I'm writing this on the day of what will probably be the final debate between Democratic presidential candidates Hillary Clinton and Barack Obama. I don't know how Tuesday's tussle will play out, and there are a couple of people on the Flyer staff who are better qualified to offer political analysis, but I know what I saw in the last debate — and in the week since — and it doesn't look good for Clinton.
In her opening statement last week, Clinton said "I" about 60 times. Obama said it five or six times. He mostly said "we." Obama kept his responses to Clinton's verbal jabs — accusing him of plagiarism, of offering empty rhetoric, etc. — measured and civil. Clinton tried an obviously preconceived (plagiarized?) bon mot, "That's change you can Xerox," to poor effect. (When's the last time you heard anyone in your office use Xerox as a verb?)
By the end of the debate, Clinton seemed to get it: The audience didn't want cheap shots. So she closed with a warm smile and gushed that she was "so honored to be on this stage tonight with Barack Obama," adding that the important thing was that they both do what's right for the American people. A standing ovation ensued, followed by plaudits for Clinton's graciousness from the network pundits.
So it seemed odd to me to see Clinton go on the attack the next day, literally shouting, "SHAME ON YOU, BARACK OBAMA," in response to a flier criticizing her health-care plan. It got even stranger the following day, as Clinton tried the sarcasm route, implying that stupified Obama supporters think "the sky will open, the light will come down" when he speaks. Then the Clinton campaign released a photo to the Drudge Report of Obama in Somalian dress. I read that Clinton had been urged to "throw the kitchen sink at Obama" by her advisers.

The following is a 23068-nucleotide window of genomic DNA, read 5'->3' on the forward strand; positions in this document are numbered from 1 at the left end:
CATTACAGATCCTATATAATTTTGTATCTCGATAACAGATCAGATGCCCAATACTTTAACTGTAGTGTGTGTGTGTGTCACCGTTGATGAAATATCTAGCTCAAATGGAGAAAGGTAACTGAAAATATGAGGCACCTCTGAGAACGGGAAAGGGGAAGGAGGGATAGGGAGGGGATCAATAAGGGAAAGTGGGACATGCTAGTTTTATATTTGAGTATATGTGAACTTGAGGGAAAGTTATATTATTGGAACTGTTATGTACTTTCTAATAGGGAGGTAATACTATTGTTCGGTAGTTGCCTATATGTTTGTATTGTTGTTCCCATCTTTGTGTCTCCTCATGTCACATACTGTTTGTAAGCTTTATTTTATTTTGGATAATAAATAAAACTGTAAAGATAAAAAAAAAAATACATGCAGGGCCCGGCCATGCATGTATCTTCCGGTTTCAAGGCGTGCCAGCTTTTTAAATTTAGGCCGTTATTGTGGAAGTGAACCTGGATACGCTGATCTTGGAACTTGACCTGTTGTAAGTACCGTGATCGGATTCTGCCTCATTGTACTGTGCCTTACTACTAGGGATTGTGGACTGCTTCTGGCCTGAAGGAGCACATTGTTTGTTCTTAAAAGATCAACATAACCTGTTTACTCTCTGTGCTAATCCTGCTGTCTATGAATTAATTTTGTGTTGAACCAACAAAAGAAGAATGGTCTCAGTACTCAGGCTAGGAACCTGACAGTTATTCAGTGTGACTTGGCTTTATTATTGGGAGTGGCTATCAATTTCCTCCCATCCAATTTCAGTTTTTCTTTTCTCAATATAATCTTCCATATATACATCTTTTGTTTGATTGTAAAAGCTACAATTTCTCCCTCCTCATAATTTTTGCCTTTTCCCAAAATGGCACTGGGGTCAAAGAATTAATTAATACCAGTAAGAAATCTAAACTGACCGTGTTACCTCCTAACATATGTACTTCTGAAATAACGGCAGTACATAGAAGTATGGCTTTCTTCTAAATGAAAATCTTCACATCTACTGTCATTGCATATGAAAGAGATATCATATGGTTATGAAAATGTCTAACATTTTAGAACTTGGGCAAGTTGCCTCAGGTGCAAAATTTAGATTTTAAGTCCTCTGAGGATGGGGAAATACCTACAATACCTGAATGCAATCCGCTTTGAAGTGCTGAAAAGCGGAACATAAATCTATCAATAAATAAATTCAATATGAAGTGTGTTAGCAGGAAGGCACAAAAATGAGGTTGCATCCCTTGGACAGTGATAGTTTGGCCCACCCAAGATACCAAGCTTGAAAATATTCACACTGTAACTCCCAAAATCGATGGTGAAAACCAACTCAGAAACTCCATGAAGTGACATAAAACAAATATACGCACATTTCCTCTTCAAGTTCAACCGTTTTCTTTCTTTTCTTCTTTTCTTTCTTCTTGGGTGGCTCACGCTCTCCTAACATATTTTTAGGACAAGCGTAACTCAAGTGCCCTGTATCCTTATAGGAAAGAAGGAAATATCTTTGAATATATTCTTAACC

These are the actions of a candidate in trouble. They reek of desperation. And the more erratic her strategy appears, the more presidential her opponent looks by default. Obama's the new Reagan in one regard: He's Teflon-coated at this point. I don't have the best record when it comes to predictions, but here's one, anyway: Hillary is toast.
The lady doth protest too much, methinks. — William Shakespeare
Is there such a thing as "bad activism"? I'm asking because I'm seeing a lot of criticism of the folks who are protesting the Memphis Zoo's encroachment onto the Greensward at Overton Park.
So, Memphis has a new mayor-elect. While many people were surprised at last week's election results, those with access to various local political insiders were not. Polling numbers had been bandied about sotto voce for weeks, numbers that suggested Jim Strickland had a substantial lead over two-term incumbent A C Wharton. But none of the polling numbers I heard suggested a result in which Strickland would basically double Wharton's percentage of the total vote ...